With roller coaster season in the Northeast about to end, I decided to borrow my dad’s car and take a trip to Six Flags America, a park I’d never visited. From comments about this park on CB and a recent episode of violence, I wasn’t sure what to expect, but things could not possibly have gone any better.
First of all, getting into the park is a two-in-one deal. At other Six Flags parks I have had to first go through a metal detector and then go through a second queue to have my season pass scanned. At this one the metal detector and pass scanning are done at the same time. Secondly, I was greeted by a team member who said that if there was anything I needed, just ask. Thirdly, this park is very good value compared to other Six Flags parks. My gold Flash Pass – I decided that I was going to need one in order to make the most of my visit – cost only $35 as opposed to the $65 I would have had to pay at my home park, Great Adventure. Also, I was delighted to discover that in lieu of the bulky devices in use at other Six Flags parks I’ve visited, SFA uses a simple wristband that can be scanned throughout the park to reserve rides. What an improvement!
It was a given that my first rides of the day would be on Superman, as there’s nothing I like better than long drops. And I did think that the first drop was pretty spectacular. I started out in the front row, which offered some nice hangtime, but then switched to the back and remained there b/c the airtime was so much better. All in all, I liked this ride a lot but of all the Intamin hypers/megas/ gigas I’ve ridden, this is the first one that didn’t completely blow me away, for two reasons: 1) I thought that the helixes were too long; and 2) I found the restraints uncomfortable. The lap bars are connected to a metal pole with a sort of T-bar that has plastic pads designed to rest against the shins. These are hard plastic and they hurt at moments of airtime, so I tried to keep my legs as far away from them as possible.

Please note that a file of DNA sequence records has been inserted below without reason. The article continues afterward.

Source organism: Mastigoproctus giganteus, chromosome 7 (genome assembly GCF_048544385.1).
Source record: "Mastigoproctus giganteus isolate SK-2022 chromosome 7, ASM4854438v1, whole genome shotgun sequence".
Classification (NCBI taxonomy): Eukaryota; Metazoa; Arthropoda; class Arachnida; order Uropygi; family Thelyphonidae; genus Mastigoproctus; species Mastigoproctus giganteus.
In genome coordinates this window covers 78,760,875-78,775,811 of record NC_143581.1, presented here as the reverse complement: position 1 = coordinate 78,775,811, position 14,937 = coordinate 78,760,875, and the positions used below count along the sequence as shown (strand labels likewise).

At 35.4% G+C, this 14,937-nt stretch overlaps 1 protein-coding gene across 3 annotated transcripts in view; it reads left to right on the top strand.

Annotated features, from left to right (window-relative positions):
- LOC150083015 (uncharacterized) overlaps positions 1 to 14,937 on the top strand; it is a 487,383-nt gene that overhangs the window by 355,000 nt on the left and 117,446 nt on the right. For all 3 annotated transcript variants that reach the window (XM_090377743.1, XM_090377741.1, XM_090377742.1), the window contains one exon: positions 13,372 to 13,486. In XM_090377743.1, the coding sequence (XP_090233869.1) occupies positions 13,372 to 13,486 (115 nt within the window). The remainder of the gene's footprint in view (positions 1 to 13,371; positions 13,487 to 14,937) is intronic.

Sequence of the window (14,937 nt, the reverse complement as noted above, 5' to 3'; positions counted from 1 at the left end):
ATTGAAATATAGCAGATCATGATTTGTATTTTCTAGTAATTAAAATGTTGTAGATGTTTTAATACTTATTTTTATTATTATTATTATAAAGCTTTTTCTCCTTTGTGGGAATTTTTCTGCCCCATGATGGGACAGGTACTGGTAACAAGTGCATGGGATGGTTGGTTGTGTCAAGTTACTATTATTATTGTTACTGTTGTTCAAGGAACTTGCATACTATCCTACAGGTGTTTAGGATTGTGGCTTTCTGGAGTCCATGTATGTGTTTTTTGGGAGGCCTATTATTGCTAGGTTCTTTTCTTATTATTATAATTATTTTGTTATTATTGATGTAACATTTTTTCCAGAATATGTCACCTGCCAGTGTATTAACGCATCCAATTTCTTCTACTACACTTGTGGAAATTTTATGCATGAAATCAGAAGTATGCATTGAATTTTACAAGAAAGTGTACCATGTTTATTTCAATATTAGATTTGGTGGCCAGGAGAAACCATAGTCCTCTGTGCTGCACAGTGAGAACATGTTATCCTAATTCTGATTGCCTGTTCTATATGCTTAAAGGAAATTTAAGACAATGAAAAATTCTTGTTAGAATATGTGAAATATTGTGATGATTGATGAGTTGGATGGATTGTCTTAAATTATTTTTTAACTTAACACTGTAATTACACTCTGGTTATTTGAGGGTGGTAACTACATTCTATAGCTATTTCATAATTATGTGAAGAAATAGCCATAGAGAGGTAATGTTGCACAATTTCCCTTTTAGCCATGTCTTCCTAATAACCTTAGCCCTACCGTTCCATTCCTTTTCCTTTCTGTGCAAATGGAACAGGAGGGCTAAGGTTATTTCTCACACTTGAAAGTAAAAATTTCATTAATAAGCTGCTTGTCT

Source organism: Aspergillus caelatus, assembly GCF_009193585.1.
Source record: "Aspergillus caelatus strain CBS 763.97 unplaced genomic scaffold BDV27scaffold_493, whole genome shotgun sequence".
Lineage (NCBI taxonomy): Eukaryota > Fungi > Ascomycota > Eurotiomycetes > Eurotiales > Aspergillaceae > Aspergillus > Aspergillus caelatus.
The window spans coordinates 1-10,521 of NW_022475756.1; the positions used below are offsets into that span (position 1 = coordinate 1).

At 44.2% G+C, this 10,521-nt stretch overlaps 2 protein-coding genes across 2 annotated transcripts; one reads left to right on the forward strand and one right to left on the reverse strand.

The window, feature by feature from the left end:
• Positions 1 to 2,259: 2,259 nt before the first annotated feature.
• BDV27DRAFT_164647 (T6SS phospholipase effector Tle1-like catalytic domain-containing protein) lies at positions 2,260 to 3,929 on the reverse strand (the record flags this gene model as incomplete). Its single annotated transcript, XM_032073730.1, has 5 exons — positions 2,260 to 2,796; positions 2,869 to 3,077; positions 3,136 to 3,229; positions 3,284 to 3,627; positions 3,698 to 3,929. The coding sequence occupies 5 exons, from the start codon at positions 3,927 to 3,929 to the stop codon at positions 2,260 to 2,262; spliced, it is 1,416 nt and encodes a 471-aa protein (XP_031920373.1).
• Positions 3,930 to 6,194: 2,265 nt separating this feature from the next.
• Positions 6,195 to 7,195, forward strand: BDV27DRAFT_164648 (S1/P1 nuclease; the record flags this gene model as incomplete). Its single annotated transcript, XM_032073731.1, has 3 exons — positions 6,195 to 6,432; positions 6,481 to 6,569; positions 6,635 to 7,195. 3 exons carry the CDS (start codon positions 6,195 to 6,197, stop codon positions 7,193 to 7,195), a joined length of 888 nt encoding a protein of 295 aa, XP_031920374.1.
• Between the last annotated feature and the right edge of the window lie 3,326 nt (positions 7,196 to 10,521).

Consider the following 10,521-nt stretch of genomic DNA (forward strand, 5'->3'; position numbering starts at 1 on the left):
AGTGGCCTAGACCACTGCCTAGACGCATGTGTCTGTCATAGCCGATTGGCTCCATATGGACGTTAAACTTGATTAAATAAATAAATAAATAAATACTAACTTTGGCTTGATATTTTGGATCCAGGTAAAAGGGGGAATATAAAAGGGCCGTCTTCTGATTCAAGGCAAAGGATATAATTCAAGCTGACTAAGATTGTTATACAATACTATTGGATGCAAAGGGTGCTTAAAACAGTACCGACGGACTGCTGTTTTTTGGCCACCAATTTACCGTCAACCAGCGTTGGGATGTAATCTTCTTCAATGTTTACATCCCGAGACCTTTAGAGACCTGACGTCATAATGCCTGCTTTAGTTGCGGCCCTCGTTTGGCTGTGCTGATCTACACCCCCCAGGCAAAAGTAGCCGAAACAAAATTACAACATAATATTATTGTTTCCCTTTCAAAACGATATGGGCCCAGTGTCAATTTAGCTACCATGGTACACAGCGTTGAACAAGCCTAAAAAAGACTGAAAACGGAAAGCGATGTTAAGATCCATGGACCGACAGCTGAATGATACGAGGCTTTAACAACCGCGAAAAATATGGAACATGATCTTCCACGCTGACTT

Never a fan of unconventional riding positions, I was skeptical about Batwing but because it’s easily accessible from Superman’s exit, I decided to get it over with. This is where the Flash Pass came in handy, as there was a line and only one train running. I wanted to get a photo of myself on the train tilted backwards – just to prove to my non coaster enthusiast friends that I would do something this crazy - so asked someone who was waiting in line to take one and email it to me; he was happy to oblige. So there I was, ready for dispatch and so heavily restrained that I might as well have been in a suit of armor except that the chest restraints were soft plastic. OK, lie back and relax; maybe take a nap. Anyway, much to my surprise, I really enjoyed this ride for both the elements and the novelty. The highlights of the ride for me were the vertical loop and consecutive in-line twists. My first Flying Dutchman and the only Vekoma coaster I’ve ridden that I actually liked. Re-ride!
Next up was Joker’s Jinx. The launch was a blast and one of the ride ops was a real tease, telling the riders that he was going to count backwards from 20 but of course we never got to zero; the train took off somewhere inbetween. I thought that this was not only a really fun ride but exceptionally smooth and the final inversion was awesome. So this coaster never made it higher than 115 in Mitch Hawker’s steel coaster poll. So what? I like it.
I had a feeling that Roar was going to be better than Wild One so decided to tackle it next. I was not disappointed. This coaster seemed to have a lot of momentum and surprisingly, was not especially rough for a woodie. I liked it so much that I stayed in my back seat for several consecutive rides.
Wild One was, in a word, meh. It didn’t have much to recommend it and was rougher than Roar.
I didn’t do Mind Eraser b/c I’d ridden that at Six Flags New England and thought it was a ride from hell. And I didn’t do Apocalypse b/c I don’t do standup coasters. Nor did I hang around for Fright Fest events. I returned to the park the next day for a couple of hours for repeat rides on Superman, Batwing, Joker’s Jinx and Roar (no Flash Pass needed that early in the day) before embarking on the three-hour drive back to Pennsylvania.
Apart from the coasters, there are a number of flat rides and water rides. There is also a good dining selection. I was delighted to find sweet potato fries, something I’ve never seen offered at any of the other Six Flags parks I’ve visited, at one food concession.
Six Flags America is a nice, clean, well-run little park and I’m glad that I had the opportunity to visit it.